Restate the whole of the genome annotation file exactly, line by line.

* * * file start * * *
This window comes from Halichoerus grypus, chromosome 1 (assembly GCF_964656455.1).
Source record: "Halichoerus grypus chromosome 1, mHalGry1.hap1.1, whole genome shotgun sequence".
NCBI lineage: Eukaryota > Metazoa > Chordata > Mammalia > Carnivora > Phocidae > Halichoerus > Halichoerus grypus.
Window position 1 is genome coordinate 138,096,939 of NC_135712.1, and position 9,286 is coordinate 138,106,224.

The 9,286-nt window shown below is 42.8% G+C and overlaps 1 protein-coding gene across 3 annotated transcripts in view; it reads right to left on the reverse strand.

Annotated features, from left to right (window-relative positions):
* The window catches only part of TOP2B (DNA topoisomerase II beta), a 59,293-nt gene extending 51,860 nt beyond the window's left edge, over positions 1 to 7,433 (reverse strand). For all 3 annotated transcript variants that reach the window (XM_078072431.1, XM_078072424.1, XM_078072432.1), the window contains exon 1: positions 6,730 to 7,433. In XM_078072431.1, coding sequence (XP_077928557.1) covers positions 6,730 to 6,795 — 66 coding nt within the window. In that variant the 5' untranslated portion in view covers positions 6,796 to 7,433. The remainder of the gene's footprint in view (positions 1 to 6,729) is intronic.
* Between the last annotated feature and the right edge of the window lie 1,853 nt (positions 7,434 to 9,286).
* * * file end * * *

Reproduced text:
This window comes from Halichoerus grypus, chromosome 1 (assembly GCF_964656455.1).
Source record: "Halichoerus grypus chromosome 1, mHalGry1.hap1.1, whole genome shotgun sequence".
NCBI lineage: Eukaryota > Metazoa > Chordata > Mammalia > Carnivora > Phocidae > Halichoerus > Halichoerus grypus.
Window position 1 is genome coordinate 138,096,939 of NC_135712.1, and position 9,286 is coordinate 138,106,224.

The 9,286-nt window shown below is 42.8% G+C and overlaps 1 protein-coding gene across 3 annotated transcripts in view; it reads right to left on the reverse strand.

Annotated features, from left to right (window-relative positions):
* The window catches only part of TOP2B (DNA topoisomerase II beta), a 59,293-nt gene extending 51,860 nt beyond the window's left edge, over positions 1 to 7,433 (reverse strand). For all 3 annotated transcript variants that reach the window (XM_078072431.1, XM_078072424.1, XM_078072432.1), the window contains exon 1: positions 6,730 to 7,433. In XM_078072431.1, coding sequence (XP_077928557.1) covers positions 6,730 to 6,795 — 66 coding nt within the window. In that variant the 5' untranslated portion in view covers positions 6,796 to 7,433. The remainder of the gene's footprint in view (positions 1 to 6,729) is intronic.
* Between the last annotated feature and the right edge of the window lie 1,853 nt (positions 7,434 to 9,286).